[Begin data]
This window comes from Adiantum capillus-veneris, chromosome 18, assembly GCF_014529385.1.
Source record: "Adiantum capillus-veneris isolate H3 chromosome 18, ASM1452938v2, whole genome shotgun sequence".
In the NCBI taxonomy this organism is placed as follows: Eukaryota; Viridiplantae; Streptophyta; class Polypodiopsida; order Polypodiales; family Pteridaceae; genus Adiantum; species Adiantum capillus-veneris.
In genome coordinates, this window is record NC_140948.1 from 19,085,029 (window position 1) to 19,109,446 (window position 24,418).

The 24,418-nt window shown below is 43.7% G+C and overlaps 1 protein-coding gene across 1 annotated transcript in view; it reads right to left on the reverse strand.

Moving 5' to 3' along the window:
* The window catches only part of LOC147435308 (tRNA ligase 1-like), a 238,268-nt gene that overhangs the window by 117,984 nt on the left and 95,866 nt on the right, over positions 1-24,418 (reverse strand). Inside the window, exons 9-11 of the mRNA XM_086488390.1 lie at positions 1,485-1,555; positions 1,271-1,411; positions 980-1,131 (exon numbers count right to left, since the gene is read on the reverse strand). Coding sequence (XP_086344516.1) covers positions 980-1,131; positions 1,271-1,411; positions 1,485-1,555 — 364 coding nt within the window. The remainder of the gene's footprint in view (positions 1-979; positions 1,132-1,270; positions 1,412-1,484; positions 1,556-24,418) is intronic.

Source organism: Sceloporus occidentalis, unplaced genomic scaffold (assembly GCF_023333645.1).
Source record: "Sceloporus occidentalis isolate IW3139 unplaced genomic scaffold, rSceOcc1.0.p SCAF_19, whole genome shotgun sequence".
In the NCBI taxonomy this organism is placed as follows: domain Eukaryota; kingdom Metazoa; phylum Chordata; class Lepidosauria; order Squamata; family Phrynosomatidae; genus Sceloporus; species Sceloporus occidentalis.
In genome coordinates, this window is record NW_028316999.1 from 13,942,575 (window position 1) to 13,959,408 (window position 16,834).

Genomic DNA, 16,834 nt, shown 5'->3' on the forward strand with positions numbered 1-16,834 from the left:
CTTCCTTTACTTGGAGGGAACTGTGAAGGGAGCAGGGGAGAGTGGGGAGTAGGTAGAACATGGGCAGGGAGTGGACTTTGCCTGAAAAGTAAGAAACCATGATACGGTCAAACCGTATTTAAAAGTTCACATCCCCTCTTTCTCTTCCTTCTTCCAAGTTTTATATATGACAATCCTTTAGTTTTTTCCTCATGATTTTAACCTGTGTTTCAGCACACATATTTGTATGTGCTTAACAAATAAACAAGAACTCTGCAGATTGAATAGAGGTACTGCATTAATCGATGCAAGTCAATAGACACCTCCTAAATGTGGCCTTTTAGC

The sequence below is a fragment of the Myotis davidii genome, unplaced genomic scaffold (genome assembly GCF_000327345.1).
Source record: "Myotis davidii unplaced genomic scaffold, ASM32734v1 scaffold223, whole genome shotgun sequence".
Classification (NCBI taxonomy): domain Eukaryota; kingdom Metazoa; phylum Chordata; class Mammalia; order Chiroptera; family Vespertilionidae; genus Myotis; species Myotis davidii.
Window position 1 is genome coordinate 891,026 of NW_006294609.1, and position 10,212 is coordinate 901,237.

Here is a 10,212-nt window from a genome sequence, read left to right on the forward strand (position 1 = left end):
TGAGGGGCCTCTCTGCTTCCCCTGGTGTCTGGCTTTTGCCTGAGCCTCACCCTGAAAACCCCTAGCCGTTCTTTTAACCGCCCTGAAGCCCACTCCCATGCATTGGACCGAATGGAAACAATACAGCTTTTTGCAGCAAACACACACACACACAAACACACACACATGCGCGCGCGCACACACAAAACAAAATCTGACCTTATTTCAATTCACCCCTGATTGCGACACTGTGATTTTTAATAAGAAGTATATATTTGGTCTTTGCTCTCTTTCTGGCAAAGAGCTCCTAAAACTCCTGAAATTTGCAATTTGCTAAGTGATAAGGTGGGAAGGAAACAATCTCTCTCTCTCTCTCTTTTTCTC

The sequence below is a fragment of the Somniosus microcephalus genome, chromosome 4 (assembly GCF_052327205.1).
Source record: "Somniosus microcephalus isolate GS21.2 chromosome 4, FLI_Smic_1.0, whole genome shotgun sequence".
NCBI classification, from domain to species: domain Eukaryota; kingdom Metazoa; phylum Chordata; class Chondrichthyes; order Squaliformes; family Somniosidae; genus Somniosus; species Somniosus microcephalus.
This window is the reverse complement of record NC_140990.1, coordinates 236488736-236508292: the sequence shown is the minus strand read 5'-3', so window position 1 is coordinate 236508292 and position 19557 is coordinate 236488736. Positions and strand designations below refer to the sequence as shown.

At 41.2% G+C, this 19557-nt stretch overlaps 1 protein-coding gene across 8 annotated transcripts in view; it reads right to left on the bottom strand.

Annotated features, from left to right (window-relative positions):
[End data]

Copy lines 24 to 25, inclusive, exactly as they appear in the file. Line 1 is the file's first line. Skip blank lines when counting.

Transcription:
At 41.2% G+C, this 19557-nt stretch overlaps 1 protein-coding gene across 8 annotated transcripts in view; it reads right to left on the bottom strand.

Annotated features, from left to right (window-relative positions):